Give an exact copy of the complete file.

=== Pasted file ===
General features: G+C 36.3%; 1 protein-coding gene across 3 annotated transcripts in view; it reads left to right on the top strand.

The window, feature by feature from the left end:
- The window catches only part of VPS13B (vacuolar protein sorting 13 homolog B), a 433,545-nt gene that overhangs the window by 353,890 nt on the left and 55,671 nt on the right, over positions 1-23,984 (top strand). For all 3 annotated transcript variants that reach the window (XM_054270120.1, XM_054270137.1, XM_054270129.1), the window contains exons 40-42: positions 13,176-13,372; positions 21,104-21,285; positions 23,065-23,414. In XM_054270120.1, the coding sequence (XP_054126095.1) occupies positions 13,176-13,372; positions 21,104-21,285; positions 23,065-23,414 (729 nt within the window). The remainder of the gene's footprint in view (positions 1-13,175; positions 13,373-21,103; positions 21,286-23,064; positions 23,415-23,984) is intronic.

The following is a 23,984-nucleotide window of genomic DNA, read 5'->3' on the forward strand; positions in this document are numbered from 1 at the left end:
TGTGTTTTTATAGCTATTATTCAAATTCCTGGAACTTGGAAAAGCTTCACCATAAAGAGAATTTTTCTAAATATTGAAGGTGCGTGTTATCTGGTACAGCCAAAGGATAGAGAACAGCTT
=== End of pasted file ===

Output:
General features: G+C 36.3%; 1 protein-coding gene across 3 annotated transcripts in view; it reads left to right on the top strand.

The window, feature by feature from the left end:
- The window catches only part of VPS13B (vacuolar protein sorting 13 homolog B), a 433,545-nt gene that overhangs the window by 353,890 nt on the left and 55,671 nt on the right, over positions 1-23,984 (top strand). For all 3 annotated transcript variants that reach the window (XM_054270120.1, XM_054270137.1, XM_054270129.1), the window contains exons 40-42: positions 13,176-13,372; positions 21,104-21,285; positions 23,065-23,414. In XM_054270120.1, the coding sequence (XP_054126095.1) occupies positions 13,176-13,372; positions 21,104-21,285; positions 23,065-23,414 (729 nt within the window). The remainder of the gene's footprint in view (positions 1-13,175; positions 13,373-21,103; positions 21,286-23,064; positions 23,415-23,984) is intronic.

The following is a 23,984-nucleotide window of genomic DNA, read 5'->3' on the forward strand; positions in this document are numbered from 1 at the left end:
TGTGTTTTTATAGCTATTATTCAAATTCCTGGAACTTGGAAAAGCTTCACCATAAAGAGAATTTTTCTAAATATTGAAGGTGCGTGTTATCTGGTACAGCCAAAGGATAGAGAACAGCTT